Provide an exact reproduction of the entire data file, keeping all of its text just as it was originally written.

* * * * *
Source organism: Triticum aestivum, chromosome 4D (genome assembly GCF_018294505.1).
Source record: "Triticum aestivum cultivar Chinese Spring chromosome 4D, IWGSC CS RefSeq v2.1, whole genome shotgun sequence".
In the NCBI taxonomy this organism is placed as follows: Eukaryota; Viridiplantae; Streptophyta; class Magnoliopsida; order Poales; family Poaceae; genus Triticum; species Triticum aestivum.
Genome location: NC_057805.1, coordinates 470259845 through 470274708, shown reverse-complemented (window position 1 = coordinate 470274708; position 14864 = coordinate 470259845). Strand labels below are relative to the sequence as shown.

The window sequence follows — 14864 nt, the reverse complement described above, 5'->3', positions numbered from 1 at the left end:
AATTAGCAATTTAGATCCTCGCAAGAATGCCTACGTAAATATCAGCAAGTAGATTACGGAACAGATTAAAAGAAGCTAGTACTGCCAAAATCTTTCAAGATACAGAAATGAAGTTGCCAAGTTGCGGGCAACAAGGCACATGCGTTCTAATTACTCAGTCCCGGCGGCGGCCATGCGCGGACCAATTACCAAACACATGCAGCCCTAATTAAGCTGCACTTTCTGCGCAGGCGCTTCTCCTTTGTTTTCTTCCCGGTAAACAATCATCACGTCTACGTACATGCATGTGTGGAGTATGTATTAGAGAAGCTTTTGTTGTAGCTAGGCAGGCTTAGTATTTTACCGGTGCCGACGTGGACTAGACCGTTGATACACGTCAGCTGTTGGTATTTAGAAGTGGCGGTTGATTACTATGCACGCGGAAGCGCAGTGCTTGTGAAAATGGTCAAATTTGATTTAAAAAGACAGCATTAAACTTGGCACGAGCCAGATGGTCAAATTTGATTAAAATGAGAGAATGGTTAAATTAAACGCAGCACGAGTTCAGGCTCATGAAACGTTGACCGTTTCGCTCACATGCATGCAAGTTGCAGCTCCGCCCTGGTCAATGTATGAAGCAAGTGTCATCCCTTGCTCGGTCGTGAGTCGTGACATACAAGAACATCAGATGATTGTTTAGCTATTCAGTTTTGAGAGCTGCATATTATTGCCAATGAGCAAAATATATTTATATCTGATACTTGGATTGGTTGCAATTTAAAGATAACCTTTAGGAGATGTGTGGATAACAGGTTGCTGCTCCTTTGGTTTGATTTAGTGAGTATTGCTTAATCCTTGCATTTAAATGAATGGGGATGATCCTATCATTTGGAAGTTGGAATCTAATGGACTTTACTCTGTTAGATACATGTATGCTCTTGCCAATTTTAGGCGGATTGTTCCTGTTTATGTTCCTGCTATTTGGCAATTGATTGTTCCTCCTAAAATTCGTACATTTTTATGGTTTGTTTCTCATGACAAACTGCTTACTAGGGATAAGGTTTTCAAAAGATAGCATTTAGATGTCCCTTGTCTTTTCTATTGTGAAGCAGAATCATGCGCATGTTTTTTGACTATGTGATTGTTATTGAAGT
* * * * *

Source organism: Triticum aestivum, chromosome 4D (genome assembly GCF_018294505.1).
Source record: "Triticum aestivum cultivar Chinese Spring chromosome 4D, IWGSC CS RefSeq v2.1, whole genome shotgun sequence".
In the NCBI taxonomy this organism is placed as follows: Eukaryota; Viridiplantae; Streptophyta; class Magnoliopsida; order Poales; family Poaceae; genus Triticum; species Triticum aestivum.
Genome location: NC_057805.1, coordinates 470259845 through 470274708, shown reverse-complemented (window position 1 = coordinate 470274708; position 14864 = coordinate 470259845). Strand labels below are relative to the sequence as shown.

The window sequence follows — 14864 nt, the reverse complement described above, 5'->3', positions numbered from 1 at the left end:
AATTAGCAATTTAGATCCTCGCAAGAATGCCTACGTAAATATCAGCAAGTAGATTACGGAACAGATTAAAAGAAGCTAGTACTGCCAAAATCTTTCAAGATACAGAAATGAAGTTGCCAAGTTGCGGGCAACAAGGCACATGCGTTCTAATTACTCAGTCCCGGCGGCGGCCATGCGCGGACCAATTACCAAACACATGCAGCCCTAATTAAGCTGCACTTTCTGCGCAGGCGCTTCTCCTTTGTTTTCTTCCCGGTAAACAATCATCACGTCTACGTACATGCATGTGTGGAGTATGTATTAGAGAAGCTTTTGTTGTAGCTAGGCAGGCTTAGTATTTTACCGGTGCCGACGTGGACTAGACCGTTGATACACGTCAGCTGTTGGTATTTAGAAGTGGCGGTTGATTACTATGCACGCGGAAGCGCAGTGCTTGTGAAAATGGTCAAATTTGATTTAAAAAGACAGCATTAAACTTGGCACGAGCCAGATGGTCAAATTTGATTAAAATGAGAGAATGGTTAAATTAAACGCAGCACGAGTTCAGGCTCATGAAACGTTGACCGTTTCGCTCACATGCATGCAAGTTGCAGCTCCGCCCTGGTCAATGTATGAAGCAAGTGTCATCCCTTGCTCGGTCGTGAGTCGTGACATACAAGAACATCAGATGATTGTTTAGCTATTCAGTTTTGAGAGCTGCATATTATTGCCAATGAGCAAAATATATTTATATCTGATACTTGGATTGGTTGCAATTTAAAGATAACCTTTAGGAGATGTGTGGATAACAGGTTGCTGCTCCTTTGGTTTGATTTAGTGAGTATTGCTTAATCCTTGCATTTAAATGAATGGGGATGATCCTATCATTTGGAAGTTGGAATCTAATGGACTTTACTCTGTTAGATACATGTATGCTCTTGCCAATTTTAGGCGGATTGTTCCTGTTTATGTTCCTGCTATTTGGCAATTGATTGTTCCTCCTAAAATTCGTACATTTTTATGGTTTGTTTCTCATGACAAACTGCTTACTAGGGATAAGGTTTTCAAAAGATAGCATTTAGATGTCCCTTGTCTTTTCTATTGTGAAGCAGAATCATGCGCATGTTTTTTGACTATGTGATTGTTATTGAAGT